Reviews /

The Island at the Edge of Night

Authored by Lucy Strange
Illustrated by Katie Hickey
Published by Chicken House Ltd

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The Island at the Edge of Night is a dark-sounding title, matched by a gothic cover (by Katie Hickey) of a mansion on a cliff top, cloaked in mist above a stormy sea. The scene is set.

Immediately, we meet Faye Fitzgerald, the protagonist of the story, and find she is being sent away to a boarding school/corrective facility for reasons she is unsure of. She knows she did something – her father’s cold demeanour confirms this – but her memory is suppressing it. She refers to herself as ‘wicked’ a lot, and her stay on Auk Island doesn’t help. Faye is taken to the island, along with a priest and another girl, Boudicca. Pathetic fallacy is used to frame what the girls are approaching – wild windswept seas and mountains with nicknames like The Knife give an ominous feel to what is to come. And worse does come.

Faye is given pills to ‘help’, but quickly realises this is not ok. The twin bad cop-worse cop duo of Nurse Violet and Dr. Lighter are less than friendly, other children at the facility are referred to as monsters, and Boudicca is soon taken away for her belligerence. Rumours of the death of a child spread, and it is then that Faye realises she must take action. She is drawn to the outdoors, constantly finding solace in its comforting nature, and when she stumbles across a book called Mysteries of Our Ancient Forest by a Dr. Ezra Gault-Firth, she begins to piece the puzzle together.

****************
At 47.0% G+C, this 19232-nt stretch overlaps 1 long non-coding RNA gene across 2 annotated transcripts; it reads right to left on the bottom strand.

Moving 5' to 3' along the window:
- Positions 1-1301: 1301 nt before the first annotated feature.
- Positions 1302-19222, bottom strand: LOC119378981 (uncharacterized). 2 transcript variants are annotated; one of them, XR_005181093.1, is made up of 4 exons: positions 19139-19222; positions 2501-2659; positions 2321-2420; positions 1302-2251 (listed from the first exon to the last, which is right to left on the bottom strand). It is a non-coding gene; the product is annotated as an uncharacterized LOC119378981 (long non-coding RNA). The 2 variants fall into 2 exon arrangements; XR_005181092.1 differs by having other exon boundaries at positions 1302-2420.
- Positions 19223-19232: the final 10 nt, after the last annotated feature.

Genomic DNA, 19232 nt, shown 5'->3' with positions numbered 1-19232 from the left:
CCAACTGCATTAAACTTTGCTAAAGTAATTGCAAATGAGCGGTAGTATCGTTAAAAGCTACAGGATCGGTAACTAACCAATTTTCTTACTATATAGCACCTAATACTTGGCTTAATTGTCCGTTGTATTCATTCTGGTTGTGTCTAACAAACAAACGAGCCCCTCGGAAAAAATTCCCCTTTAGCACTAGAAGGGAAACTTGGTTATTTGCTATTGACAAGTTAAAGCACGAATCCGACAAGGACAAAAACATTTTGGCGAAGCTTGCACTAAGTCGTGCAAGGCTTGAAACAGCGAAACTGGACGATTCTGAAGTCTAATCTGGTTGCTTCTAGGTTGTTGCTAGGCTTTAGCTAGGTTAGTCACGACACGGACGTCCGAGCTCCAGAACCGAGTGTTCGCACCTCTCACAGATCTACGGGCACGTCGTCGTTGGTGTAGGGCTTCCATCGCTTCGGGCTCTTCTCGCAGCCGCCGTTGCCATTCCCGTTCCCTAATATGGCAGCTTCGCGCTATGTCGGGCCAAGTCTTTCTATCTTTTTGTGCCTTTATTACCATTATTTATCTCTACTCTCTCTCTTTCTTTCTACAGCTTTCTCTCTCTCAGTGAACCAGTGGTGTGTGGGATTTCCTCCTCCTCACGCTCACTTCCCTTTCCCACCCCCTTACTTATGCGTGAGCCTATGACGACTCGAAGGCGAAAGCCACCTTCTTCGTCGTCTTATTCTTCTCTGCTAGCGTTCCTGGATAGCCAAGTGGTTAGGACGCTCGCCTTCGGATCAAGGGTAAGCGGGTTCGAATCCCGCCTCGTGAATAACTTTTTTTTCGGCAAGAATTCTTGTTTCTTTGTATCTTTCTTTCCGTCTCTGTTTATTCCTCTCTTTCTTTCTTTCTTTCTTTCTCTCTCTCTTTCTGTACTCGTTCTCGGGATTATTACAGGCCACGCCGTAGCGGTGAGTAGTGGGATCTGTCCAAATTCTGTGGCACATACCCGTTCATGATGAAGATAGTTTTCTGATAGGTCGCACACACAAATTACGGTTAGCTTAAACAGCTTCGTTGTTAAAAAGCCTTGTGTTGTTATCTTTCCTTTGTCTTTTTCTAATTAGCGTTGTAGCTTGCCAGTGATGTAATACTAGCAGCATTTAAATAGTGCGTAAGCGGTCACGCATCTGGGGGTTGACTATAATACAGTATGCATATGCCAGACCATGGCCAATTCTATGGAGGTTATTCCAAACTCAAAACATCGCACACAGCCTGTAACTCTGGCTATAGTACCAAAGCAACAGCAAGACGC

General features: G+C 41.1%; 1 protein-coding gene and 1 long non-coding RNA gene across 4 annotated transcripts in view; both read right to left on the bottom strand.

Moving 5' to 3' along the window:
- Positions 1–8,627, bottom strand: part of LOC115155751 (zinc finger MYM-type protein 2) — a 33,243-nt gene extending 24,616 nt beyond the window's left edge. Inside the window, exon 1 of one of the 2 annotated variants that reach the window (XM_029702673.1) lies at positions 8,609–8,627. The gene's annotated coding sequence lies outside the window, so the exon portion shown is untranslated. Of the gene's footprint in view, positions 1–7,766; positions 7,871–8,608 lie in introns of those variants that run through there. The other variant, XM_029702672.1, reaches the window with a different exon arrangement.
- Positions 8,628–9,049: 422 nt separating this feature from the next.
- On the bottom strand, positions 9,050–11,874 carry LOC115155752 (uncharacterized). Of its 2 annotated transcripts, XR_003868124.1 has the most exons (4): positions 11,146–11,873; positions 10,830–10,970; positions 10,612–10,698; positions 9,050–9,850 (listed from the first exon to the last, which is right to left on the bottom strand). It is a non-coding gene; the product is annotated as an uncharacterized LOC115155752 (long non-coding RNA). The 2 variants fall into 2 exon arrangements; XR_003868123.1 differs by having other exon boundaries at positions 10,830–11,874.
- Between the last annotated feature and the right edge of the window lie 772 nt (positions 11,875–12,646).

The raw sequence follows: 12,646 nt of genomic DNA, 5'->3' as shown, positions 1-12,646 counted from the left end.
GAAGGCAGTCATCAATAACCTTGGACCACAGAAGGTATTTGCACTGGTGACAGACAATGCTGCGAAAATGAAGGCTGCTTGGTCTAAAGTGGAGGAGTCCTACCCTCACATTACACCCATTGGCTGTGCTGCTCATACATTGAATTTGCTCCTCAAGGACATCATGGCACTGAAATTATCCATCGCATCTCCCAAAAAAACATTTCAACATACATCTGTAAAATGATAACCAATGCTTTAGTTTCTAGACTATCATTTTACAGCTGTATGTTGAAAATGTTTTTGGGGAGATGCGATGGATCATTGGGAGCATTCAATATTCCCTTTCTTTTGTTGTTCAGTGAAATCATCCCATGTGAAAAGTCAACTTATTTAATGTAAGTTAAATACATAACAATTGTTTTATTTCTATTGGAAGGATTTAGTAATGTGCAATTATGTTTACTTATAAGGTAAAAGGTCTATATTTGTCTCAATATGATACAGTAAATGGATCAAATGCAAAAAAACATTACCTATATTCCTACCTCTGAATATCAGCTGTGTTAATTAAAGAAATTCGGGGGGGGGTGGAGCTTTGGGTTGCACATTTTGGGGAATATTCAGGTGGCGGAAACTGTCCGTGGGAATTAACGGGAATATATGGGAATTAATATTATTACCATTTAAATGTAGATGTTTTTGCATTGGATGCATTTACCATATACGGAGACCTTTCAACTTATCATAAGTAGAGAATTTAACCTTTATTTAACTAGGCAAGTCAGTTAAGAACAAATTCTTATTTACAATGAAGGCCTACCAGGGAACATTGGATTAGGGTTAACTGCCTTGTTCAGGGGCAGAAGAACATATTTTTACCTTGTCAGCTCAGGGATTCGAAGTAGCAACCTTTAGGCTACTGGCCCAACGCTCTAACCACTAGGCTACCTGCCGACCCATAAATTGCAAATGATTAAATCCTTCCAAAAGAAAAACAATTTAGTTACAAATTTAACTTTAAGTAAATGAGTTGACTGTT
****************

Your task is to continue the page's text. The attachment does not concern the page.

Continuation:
Faye’s constant self-doubt gets the reader on her side, willing her to win. There is a dark force, a deep cruelty at play, but not one that young readers might guess at. I found this to be perfectly paced, with plenty of goodwill generated to many of the mistreated youngsters. The true intentions of the adults at Auk Island are sinister, raising questions about morality and ethics that would be worth discussing in class.

It is a great read and would work brilliantly as a read-aloud in Year 6, marrying together elements of Groosham Grange, Darren Simpson’s The Memory Thieves, and One Flew Over the Cuckoo’s Nest. Lucy Strange has written a book that many children will devour and remember for a long time.